How successful is epiretinal membrane surgery?
Purpose: Surgery has been successful in removing epiretinal membranes (ERM) from the macula, allowing some improvement in vision in 80-90% of patients; however, complications are relatively frequent.
Is epiretinal membrane surgery painful?
In the vast majority of epiretinal membrane peels, no sutures are required given the precision of the procedure and the instruments used. This results in minimal discomfort during the recovery period.
Should you have surgery for macular pucker?
Many people who have macular pucker have mild symptoms — and most people don’t need any treatment. But if a macular pucker makes it hard to do daily activities, you may need surgery to help you see more clearly.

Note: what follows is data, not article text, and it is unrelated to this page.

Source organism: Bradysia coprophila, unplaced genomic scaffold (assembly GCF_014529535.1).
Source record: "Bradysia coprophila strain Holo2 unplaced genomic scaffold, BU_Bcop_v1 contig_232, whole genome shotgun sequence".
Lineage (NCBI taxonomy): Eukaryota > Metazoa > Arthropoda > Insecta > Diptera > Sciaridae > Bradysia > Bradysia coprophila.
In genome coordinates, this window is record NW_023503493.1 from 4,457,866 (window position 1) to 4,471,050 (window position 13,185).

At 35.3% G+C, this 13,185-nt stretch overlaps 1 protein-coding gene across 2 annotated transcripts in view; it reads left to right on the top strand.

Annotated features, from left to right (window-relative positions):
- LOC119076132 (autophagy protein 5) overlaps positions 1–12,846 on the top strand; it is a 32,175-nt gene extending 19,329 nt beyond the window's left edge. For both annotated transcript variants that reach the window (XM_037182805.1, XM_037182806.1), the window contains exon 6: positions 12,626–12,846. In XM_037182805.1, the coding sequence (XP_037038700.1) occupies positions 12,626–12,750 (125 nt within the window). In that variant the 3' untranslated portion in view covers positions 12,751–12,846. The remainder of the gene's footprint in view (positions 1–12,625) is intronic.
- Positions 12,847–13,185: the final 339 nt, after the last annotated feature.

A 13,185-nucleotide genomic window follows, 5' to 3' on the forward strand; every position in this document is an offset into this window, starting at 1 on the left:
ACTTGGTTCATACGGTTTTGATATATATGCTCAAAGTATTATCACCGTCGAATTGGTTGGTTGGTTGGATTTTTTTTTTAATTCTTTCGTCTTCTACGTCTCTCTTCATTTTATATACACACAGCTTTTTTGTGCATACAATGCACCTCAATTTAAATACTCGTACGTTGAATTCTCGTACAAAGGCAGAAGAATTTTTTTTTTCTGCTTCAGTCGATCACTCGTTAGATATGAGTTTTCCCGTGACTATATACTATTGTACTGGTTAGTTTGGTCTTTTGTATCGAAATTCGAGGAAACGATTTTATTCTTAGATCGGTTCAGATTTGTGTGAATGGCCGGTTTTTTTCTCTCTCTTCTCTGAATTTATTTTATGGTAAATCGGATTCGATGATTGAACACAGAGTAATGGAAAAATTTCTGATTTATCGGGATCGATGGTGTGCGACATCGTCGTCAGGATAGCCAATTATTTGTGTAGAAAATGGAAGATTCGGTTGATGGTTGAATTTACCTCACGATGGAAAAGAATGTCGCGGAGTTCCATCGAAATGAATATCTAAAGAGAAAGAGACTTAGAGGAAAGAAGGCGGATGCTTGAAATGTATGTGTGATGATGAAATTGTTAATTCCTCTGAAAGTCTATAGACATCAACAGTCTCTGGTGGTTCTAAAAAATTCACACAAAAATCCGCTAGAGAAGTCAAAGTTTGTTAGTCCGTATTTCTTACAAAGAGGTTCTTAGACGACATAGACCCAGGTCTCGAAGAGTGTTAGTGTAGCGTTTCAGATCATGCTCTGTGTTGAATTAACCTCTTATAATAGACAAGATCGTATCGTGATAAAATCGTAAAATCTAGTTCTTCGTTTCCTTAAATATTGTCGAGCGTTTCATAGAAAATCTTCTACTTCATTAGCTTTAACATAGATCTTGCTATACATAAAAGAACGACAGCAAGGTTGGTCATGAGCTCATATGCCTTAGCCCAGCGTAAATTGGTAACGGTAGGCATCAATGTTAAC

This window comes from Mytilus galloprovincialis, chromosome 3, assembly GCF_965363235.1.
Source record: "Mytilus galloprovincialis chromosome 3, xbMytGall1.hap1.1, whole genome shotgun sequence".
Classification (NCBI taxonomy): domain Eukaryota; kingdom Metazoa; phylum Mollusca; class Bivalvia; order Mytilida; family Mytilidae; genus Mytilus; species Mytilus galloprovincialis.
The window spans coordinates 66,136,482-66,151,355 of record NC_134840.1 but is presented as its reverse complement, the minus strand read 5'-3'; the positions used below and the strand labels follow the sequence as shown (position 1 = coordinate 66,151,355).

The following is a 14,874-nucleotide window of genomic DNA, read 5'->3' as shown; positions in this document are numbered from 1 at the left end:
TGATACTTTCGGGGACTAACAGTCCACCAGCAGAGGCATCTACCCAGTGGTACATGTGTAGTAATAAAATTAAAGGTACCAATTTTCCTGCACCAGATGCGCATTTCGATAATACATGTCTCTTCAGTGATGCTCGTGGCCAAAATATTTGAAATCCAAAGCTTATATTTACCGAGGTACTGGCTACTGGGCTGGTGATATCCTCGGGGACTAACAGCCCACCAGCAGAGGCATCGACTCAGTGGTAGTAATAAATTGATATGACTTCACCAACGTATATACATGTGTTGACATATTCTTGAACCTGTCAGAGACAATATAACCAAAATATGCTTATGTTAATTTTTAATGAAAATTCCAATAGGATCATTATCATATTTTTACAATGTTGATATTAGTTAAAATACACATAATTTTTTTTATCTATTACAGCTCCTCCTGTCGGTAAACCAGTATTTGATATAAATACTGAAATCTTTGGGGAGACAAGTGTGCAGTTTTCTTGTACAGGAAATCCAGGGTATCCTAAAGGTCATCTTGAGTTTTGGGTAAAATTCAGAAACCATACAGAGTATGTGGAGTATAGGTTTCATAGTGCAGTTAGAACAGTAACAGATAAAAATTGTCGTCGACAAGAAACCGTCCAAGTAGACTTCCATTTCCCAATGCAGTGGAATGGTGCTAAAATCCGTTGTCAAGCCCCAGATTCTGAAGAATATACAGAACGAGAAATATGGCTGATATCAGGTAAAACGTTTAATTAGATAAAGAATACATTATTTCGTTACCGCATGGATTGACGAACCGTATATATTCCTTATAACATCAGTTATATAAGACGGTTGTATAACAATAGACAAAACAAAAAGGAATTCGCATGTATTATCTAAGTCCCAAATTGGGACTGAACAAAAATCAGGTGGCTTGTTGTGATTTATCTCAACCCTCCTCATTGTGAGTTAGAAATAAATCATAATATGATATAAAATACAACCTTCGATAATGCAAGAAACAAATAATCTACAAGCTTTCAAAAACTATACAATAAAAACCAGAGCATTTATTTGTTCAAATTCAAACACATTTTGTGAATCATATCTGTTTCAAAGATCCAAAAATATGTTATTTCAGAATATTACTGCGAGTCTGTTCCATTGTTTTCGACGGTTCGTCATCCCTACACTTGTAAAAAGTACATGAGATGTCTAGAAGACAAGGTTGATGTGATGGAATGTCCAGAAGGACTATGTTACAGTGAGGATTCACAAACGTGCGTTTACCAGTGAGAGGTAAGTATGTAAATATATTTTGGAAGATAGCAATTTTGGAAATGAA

Should I have surgery for epiretinal membrane?
Epiretinal membranes can be treated with vitrectomy surgery. However, not all epiretinal membranes require treatment. Surgery is not necessary if the epiretinal membrane is mild and having little or no effect on vision. There is no non-surgical treatment for an epiretinal membrane.
When should you have surgery for epiretinal membrane?
The common classical criterion to indicate surgery is usually the decrease of visual acuity (VA) to 20/70 Snellen or worse. Patients with better vision are counseled based on their particular needs. The presence of concomitant metamorphopsia tends to speed up the surgical decision-making process.
Should I have surgery for macular pucker?
Can you drive after epiretinal membrane surgery?
We advise you not to drive for two weeks after the procedure. If gas has been injected in your eye to support the retina, you will not be able to drive for about six to eight weeks. This is because of the effects the gas may have on your eye during that time.
Does macular pucker get worse?
Can macular pucker get worse? For most people with macular pucker, vision can get worse over time, but this does not happen rapidly. Usually macular pucker affects one eye at first, but it might affect the other eye later.